9. ### aaA Boojum SnarkToraipoddodezain Mazahabado

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Your bible thing doesn't have any weight to it. Logic is logic and only deals in facts, it cannot be held accountable for humans misusing it in ways that make it anything less than concrete (e.g. This sentence is false).

10. ### aaOkragWall Staples

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Oh snap! This thread just got Boojumed!

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11. ### SPHinxL2: Junior Member

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"This sentence is true" is a straight-forward proposition. It is either true or false depending upon our semantic model.

It gets more interesting if you use it in a conditional statement, like "If this sentence is true, then I can has cheeseburger." If "this is sentence is true" is true, then the entire conditional "If this sentence is true, then I can has cheeseburger" is only true if the consequent, "I can has cheeseburger" is also true. If "I can has cheeseburger" is false, then the conditional as a whole is false (so long as "this sentence is true" is true). And if "this is sentence is true" is false, then the conditional, no matter what the consequent, will always be true.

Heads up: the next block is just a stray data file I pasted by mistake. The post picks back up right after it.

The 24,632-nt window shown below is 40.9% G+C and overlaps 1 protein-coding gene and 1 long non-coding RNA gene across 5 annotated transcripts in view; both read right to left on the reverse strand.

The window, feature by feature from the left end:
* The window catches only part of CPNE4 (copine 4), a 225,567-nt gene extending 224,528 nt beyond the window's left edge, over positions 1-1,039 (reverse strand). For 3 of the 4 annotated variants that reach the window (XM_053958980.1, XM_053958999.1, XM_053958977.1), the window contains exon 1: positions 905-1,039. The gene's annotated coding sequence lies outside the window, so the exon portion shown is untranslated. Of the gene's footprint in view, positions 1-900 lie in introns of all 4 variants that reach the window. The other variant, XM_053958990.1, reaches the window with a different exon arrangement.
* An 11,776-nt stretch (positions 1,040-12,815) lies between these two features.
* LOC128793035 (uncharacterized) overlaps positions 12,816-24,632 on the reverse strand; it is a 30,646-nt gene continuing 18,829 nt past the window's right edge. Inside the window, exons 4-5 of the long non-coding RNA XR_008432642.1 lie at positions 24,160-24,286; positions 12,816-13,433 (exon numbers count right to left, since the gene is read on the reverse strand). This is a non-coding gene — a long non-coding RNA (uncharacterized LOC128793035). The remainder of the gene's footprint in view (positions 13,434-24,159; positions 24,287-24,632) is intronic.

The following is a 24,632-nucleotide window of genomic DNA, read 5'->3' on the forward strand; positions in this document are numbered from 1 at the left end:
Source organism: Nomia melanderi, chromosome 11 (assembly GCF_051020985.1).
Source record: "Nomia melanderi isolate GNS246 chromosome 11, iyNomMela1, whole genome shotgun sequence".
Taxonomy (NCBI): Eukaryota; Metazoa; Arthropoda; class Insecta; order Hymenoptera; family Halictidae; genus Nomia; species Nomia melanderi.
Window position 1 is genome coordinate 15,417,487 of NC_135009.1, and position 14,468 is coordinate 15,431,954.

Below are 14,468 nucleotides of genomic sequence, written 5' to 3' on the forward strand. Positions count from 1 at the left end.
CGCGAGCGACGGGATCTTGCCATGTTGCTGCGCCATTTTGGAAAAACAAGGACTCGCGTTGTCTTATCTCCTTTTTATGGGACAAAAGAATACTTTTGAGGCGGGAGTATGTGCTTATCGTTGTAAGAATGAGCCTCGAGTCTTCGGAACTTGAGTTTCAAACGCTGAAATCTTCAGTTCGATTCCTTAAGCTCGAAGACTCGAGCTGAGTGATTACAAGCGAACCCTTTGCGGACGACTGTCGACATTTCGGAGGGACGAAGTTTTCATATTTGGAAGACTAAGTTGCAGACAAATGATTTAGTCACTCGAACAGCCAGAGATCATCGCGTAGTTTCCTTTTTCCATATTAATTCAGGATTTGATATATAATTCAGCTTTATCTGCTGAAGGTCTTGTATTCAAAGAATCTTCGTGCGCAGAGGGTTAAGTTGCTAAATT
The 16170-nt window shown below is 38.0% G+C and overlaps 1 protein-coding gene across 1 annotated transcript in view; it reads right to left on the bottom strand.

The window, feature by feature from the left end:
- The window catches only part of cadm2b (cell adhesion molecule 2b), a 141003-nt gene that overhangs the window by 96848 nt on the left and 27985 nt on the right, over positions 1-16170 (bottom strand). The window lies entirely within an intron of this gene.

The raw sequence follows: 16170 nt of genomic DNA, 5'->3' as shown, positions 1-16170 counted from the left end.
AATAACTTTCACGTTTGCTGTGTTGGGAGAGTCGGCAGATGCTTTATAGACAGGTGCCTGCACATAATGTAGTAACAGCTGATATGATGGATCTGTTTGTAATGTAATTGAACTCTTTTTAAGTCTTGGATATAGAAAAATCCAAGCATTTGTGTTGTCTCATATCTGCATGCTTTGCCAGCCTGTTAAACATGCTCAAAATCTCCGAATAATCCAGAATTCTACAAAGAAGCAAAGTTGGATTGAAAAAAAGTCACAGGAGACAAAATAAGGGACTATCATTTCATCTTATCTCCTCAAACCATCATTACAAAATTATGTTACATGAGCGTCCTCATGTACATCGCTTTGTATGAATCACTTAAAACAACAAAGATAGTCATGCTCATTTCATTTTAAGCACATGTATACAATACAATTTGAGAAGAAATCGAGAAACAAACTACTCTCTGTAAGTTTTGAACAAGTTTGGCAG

The interesting thing, as has been noted, about "this sentence is false" is that it is neither true nor false. It is one of those peculiar cases in a language of a well-formed statement (i.e., a meaningful statement) in that language, yet it cannot be evaluated truth-functionally.

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12. ### aalanaCurrently On: ?????

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Not to mention that logic can't be based on subjective fact.